Amenhotep and Amenemope

Published May 30, 2016 by amaic

 by

 Damien F. Mackey

 

 

The suggestion may be worth making that Amenhotep son of Hapu could be the same philosophically-minded scribe as the Hebrew Proverbs-influenced sage, Amenemope, for whom (auto)biographical details are almost completely lacking.

  

 

 

Introduction

 

According to the following article (http://www.sofiatopia.org/maat/amen_em_apt.htm), Amenemope [Amen-em-apt] “may have been a contemporary of Amenhotep, son of Hapu”, and, furthermore, the two names may be compatible:

 

2 The person of Amen-em-apt and his time.

► a poetical name & family for a wise man ?

The sage of our instruction is called Amen-em-apt, son of Kanakht, may have been a contemporary of Amenhotep, son of Hapu. He could also have been a literary figure used by a wise Ramesside scribe. Except for “overseer of fields” (1:13) and “scribe who determined the offerings for all the gods” (1:22), no other of the title cited by our sage are found on the monuments or papyri! His titles seem paraphrases in literary, poetical form.

 

Let us analyze our sage’s poetical name: Amen-em-apt, son of Kanakht, husband of Tawosre, and father of many children, the youngest being Hor-em-maakher, the recipient of the wisdom teachings of his father, a series of living pictures dealing with the “teaching for life”, enabling everybody to receive the greatest gift of god, namely Maat, justice & truth, nurtured on the Nile over many centuries.

 

“Amen-em-apt” (“Amun in Karnak”) can be found from the XVIIIth Dynasty to Ptolemaic times (Amenophis or Amenemope). It appears that several wise men of Egypt bore this name: “Amenemopi”, author of some proverbs written on the back of the Budge Papyrus, “Amenhotep, son of Hapu”, a learned scribe and counselor of Amenhotep III, and our “Amen-em-apt, son of Kanakht”.

 

“Apt” (“ipt”) means “count, calculate, reckon”. The name “Amen-em-apt”, ending with the determinative of “place” (O1), is suggestive of the controller of the measure and recorder of the markers on the borders of the fields mentioned in the prologue.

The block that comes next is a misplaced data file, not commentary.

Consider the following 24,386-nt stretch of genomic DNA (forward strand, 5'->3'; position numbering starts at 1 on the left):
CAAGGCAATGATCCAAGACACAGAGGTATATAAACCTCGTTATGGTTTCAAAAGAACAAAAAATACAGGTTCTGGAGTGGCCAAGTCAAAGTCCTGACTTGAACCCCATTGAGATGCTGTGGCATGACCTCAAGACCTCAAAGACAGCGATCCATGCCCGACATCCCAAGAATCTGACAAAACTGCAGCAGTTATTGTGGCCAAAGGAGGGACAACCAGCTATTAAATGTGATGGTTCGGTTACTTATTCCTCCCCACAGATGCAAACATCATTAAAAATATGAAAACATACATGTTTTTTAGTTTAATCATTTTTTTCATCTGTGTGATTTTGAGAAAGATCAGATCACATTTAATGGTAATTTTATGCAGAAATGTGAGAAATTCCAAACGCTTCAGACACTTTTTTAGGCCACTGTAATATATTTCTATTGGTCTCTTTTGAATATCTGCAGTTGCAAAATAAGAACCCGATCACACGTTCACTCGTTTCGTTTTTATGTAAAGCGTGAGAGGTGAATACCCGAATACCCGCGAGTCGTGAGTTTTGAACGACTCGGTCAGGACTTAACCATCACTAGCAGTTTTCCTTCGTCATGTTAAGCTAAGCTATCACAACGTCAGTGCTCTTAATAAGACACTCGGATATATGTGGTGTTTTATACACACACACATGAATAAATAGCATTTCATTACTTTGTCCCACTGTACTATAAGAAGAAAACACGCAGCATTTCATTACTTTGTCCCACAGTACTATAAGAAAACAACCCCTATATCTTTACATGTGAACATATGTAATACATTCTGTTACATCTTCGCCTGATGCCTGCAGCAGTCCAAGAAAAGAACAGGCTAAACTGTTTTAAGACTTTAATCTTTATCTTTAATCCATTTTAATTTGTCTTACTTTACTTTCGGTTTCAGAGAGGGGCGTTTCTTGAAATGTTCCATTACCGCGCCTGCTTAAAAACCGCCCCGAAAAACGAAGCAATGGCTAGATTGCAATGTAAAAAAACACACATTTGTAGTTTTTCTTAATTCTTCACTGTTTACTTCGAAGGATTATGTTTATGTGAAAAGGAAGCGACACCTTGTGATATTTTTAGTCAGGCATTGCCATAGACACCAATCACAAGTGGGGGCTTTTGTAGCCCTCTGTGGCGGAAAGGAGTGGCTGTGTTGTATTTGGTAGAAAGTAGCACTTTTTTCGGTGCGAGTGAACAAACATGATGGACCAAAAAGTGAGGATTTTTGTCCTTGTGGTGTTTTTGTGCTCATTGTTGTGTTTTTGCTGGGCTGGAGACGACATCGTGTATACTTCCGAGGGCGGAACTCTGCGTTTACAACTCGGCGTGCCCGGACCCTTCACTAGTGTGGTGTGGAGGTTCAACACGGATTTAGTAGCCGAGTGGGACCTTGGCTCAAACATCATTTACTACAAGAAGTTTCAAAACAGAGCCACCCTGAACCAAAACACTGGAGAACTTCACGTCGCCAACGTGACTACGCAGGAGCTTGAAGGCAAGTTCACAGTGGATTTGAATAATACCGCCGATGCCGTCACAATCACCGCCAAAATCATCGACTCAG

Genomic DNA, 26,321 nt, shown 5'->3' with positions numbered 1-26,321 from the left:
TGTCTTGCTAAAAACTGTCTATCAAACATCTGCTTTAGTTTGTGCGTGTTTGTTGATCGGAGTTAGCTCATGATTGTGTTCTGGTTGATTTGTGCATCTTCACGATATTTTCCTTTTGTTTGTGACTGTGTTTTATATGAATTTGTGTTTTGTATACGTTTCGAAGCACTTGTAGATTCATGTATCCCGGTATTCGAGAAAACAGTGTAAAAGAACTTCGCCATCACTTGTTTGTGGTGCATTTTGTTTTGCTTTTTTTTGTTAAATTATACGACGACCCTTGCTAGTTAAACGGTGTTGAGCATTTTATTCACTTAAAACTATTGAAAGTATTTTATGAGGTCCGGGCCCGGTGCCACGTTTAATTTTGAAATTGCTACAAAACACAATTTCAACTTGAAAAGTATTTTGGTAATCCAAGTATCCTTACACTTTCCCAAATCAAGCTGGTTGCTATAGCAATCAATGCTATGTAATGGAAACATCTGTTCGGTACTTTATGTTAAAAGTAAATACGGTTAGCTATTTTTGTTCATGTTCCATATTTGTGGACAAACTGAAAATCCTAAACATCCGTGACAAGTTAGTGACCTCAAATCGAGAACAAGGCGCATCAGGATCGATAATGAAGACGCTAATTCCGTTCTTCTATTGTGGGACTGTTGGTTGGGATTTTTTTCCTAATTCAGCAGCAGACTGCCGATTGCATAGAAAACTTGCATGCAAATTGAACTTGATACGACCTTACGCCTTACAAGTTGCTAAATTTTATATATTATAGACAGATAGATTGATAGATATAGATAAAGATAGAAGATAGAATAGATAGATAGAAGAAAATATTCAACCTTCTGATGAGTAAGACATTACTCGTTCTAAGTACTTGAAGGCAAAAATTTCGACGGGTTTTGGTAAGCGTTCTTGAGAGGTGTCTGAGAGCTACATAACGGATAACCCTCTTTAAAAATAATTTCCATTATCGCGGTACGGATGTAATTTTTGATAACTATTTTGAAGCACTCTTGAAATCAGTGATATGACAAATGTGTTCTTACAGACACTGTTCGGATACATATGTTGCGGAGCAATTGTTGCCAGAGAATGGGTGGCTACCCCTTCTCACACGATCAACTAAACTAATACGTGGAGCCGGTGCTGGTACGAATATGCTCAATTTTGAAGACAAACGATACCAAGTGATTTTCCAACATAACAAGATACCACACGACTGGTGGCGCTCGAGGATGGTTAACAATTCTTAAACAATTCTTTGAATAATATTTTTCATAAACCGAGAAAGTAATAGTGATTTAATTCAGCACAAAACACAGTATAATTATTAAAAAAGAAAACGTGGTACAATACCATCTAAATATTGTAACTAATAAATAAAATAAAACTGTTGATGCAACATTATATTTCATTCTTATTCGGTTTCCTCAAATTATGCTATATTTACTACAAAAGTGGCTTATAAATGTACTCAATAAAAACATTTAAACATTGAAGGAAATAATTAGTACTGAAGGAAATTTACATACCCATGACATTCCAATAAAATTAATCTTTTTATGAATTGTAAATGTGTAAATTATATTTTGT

“Kanakht” or “Strong Bull” is unusual as a name, but a regular part of Pharaoh’s Horus name throughout the New Kingdom. “Tawosre” (“the powerful”) is frequent in the XVIIIth Dynasty and born by a queen of the XIXth, consort of Pharaoh Seti II. In the New Kingdom, “Hor-em-maakher” or “Horus of the Horizon” (Harmachis), was identified with the sphinx at Giza, looking toward the eastern horizon. The name dates as far back as the XIIth Dynasty, and seems to appear in the Saite period as well as in early Ptolemaic documents.

[End of quote]

 

Whilst the Egyptian names of the parents of Amenemope, Kanakht and Tawosre, differ from those known for the parents of Amenhotep, namely, Hapu and Itu, the latter two may be non-Egyptian names. For Amenhotep, I have tentatively identified as the Jewish king, Asa, whose father was (Greek) Abiu (= Hapu?), in Hebrew, Abijah:

 

King Asa Like Solomon a Steward for Pharaoh

 

https://www.academia.edu/25569047/King_Asa_Like_Solomon_a_Steward_for_Pharaoh

 

Earlier in the 18th dynasty, during the reigns of the Thutmoside pharaohs, including Hatshepsut, the wisdom writings (Psalms, Proverbs) and (love) poetry of kings David and Solomon – and indeed various Torah precepts and images as well – had been overflowing into Egypt. See my:

 

Solomon and Sheba

 

https://www.academia.edu/3660164/Solomon_and_Sheba

 

And it would only be expected, if Amenhotep son of Hapu really were Asa, a descendant of David and Solomon, that such Hebrew influence would continue into the reigns of pharaohs Amenhotep III and IV Akhnaton – whose Sun Hymn, as we saw, famously mirrors Psalm 104.

Now the wisdom writing of Amenemope is famous for its resemblance to the Hebrew Proverbs. But, typically, scholars would give precedence to the non-bliblical writings. For example (https://scotteriology.wordpress.com/2008/06/27/a-reflection-on-proverbs-and-amenemope/):

 

Scholars have long noticed the many similarities between the book of Proverbs, specifically chapters 22:17-24:22, and the Egyptian book The Instruction of Amenemope. While there have been different proposals as to who borrowed from whom, the general consensus seems to be that the Hebrew author(s) borrowed from Amenemope.

This ‘expert’ tendency sorely needs to be turned around!

There is a continuity here, because the instructions of Amenemope are also likened to those of Ptahhotep (biblical Joseph), who well pre-dated the Solomonic era.

Here in the very Solomon-like Proverbs of Amenemope, we may have some of the lost Instructions and precepts of Amenhotep son of Hapu.

 

Give thine ears, hear what is said, give thy mind to interpret them; to put them in your heart is good.

 

Bow down thine ear and hear the words of the wise and apply thine heart unto my knowledge (xxii. 17).

 

Remove not the boundary stone on the boundaries of the fields and displace not the measuring cord, be not covetous of a yard of ploughland and tear not down the widow’s boundary.

 

Be not covetous of the poor man’s goods and hunger not for his bread.

Set not the balance wrongly, tamper not with the weights, reduce not the portions of the corn measure.

 

Bring nobody into misfortune before the judges and warp not justice.

Ridicule not the blind man nor be scornful of any dwarf, render not vain the intentions of the lame.

 

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